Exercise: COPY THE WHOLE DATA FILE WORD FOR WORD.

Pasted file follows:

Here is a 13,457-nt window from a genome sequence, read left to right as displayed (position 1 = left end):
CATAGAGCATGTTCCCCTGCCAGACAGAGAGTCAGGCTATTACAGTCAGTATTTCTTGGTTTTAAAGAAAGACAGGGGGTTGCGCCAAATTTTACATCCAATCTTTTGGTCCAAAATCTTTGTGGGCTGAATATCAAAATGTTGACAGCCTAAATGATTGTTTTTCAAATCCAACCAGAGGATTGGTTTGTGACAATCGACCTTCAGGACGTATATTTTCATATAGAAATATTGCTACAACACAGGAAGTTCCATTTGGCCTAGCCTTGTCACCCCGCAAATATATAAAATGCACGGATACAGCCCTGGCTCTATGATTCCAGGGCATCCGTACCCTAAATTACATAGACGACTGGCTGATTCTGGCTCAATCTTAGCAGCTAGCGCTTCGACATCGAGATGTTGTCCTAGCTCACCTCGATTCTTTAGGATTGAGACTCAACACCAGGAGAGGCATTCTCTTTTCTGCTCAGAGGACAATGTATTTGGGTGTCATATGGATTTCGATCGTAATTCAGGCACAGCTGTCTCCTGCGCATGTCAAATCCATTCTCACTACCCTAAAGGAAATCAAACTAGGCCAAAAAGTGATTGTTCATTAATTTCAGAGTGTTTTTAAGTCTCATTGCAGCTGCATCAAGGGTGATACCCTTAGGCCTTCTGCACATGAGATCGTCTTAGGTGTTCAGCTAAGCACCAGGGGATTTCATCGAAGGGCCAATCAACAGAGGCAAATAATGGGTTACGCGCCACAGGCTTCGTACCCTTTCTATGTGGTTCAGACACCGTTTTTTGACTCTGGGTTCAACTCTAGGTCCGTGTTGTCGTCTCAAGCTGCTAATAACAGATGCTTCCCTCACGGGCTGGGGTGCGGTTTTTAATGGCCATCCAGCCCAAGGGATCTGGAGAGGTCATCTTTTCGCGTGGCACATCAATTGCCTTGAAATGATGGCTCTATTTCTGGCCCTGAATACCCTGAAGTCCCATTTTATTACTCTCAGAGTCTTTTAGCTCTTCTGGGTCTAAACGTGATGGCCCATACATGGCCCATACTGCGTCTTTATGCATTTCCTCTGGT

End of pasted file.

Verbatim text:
Here is a 13,457-nt window from a genome sequence, read left to right as displayed (position 1 = left end):
CATAGAGCATGTTCCCCTGCCAGACAGAGAGTCAGGCTATTACAGTCAGTATTTCTTGGTTTTAAAGAAAGACAGGGGGTTGCGCCAAATTTTACATCCAATCTTTTGGTCCAAAATCTTTGTGGGCTGAATATCAAAATGTTGACAGCCTAAATGATTGTTTTTCAAATCCAACCAGAGGATTGGTTTGTGACAATCGACCTTCAGGACGTATATTTTCATATAGAAATATTGCTACAACACAGGAAGTTCCATTTGGCCTAGCCTTGTCACCCCGCAAATATATAAAATGCACGGATACAGCCCTGGCTCTATGATTCCAGGGCATCCGTACCCTAAATTACATAGACGACTGGCTGATTCTGGCTCAATCTTAGCAGCTAGCGCTTCGACATCGAGATGTTGTCCTAGCTCACCTCGATTCTTTAGGATTGAGACTCAACACCAGGAGAGGCATTCTCTTTTCTGCTCAGAGGACAATGTATTTGGGTGTCATATGGATTTCGATCGTAATTCAGGCACAGCTGTCTCCTGCGCATGTCAAATCCATTCTCACTACCCTAAAGGAAATCAAACTAGGCCAAAAAGTGATTGTTCATTAATTTCAGAGTGTTTTTAAGTCTCATTGCAGCTGCATCAAGGGTGATACCCTTAGGCCTTCTGCACATGAGATCGTCTTAGGTGTTCAGCTAAGCACCAGGGGATTTCATCGAAGGGCCAATCAACAGAGGCAAATAATGGGTTACGCGCCACAGGCTTCGTACCCTTTCTATGTGGTTCAGACACCGTTTTTTGACTCTGGGTTCAACTCTAGGTCCGTGTTGTCGTCTCAAGCTGCTAATAACAGATGCTTCCCTCACGGGCTGGGGTGCGGTTTTTAATGGCCATCCAGCCCAAGGGATCTGGAGAGGTCATCTTTTCGCGTGGCACATCAATTGCCTTGAAATGATGGCTCTATTTCTGGCCCTGAATACCCTGAAGTCCCATTTTATTACTCTCAGAGTCTTTTAGCTCTTCTGGGTCTAAACGTGATGGCCCATACATGGCCCATACTGCGTCTTTATGCATTTCCTCTGGT